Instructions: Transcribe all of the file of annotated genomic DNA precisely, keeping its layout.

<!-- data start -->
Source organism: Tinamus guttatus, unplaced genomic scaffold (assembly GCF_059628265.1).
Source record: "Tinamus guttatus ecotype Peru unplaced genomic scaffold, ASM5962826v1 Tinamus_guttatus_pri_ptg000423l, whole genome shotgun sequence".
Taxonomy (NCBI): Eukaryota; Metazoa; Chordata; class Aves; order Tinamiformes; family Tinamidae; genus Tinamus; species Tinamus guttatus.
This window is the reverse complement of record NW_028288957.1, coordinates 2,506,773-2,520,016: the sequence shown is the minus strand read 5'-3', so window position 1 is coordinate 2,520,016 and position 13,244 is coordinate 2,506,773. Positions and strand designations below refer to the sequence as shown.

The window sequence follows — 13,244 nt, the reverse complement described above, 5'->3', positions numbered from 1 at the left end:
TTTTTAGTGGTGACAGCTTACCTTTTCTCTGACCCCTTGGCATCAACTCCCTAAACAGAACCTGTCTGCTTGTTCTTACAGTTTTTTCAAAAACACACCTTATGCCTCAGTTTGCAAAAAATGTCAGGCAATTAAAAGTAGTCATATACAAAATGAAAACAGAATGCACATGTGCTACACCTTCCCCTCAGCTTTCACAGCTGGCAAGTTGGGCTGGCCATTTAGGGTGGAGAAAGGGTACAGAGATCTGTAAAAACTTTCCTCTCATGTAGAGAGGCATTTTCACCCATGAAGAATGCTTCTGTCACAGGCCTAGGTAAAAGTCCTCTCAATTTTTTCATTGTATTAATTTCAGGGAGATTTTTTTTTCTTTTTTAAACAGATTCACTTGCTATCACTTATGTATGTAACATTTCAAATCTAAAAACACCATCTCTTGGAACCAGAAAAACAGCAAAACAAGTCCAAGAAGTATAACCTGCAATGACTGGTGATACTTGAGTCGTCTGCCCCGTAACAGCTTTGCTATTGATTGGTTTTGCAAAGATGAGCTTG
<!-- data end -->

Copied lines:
Source organism: Tinamus guttatus, unplaced genomic scaffold (assembly GCF_059628265.1).
Source record: "Tinamus guttatus ecotype Peru unplaced genomic scaffold, ASM5962826v1 Tinamus_guttatus_pri_ptg000423l, whole genome shotgun sequence".
Taxonomy (NCBI): Eukaryota; Metazoa; Chordata; class Aves; order Tinamiformes; family Tinamidae; genus Tinamus; species Tinamus guttatus.
This window is the reverse complement of record NW_028288957.1, coordinates 2,506,773-2,520,016: the sequence shown is the minus strand read 5'-3', so window position 1 is coordinate 2,520,016 and position 13,244 is coordinate 2,506,773. Positions and strand designations below refer to the sequence as shown.

The window sequence follows — 13,244 nt, the reverse complement described above, 5'->3', positions numbered from 1 at the left end:
TTTTTAGTGGTGACAGCTTACCTTTTCTCTGACCCCTTGGCATCAACTCCCTAAACAGAACCTGTCTGCTTGTTCTTACAGTTTTTTCAAAAACACACCTTATGCCTCAGTTTGCAAAAAATGTCAGGCAATTAAAAGTAGTCATATACAAAATGAAAACAGAATGCACATGTGCTACACCTTCCCCTCAGCTTTCACAGCTGGCAAGTTGGGCTGGCCATTTAGGGTGGAGAAAGGGTACAGAGATCTGTAAAAACTTTCCTCTCATGTAGAGAGGCATTTTCACCCATGAAGAATGCTTCTGTCACAGGCCTAGGTAAAAGTCCTCTCAATTTTTTCATTGTATTAATTTCAGGGAGATTTTTTTTTCTTTTTTAAACAGATTCACTTGCTATCACTTATGTATGTAACATTTCAAATCTAAAAACACCATCTCTTGGAACCAGAAAAACAGCAAAACAAGTCCAAGAAGTATAACCTGCAATGACTGGTGATACTTGAGTCGTCTGCCCCGTAACAGCTTTGCTATTGATTGGTTTTGCAAAGATGAGCTTG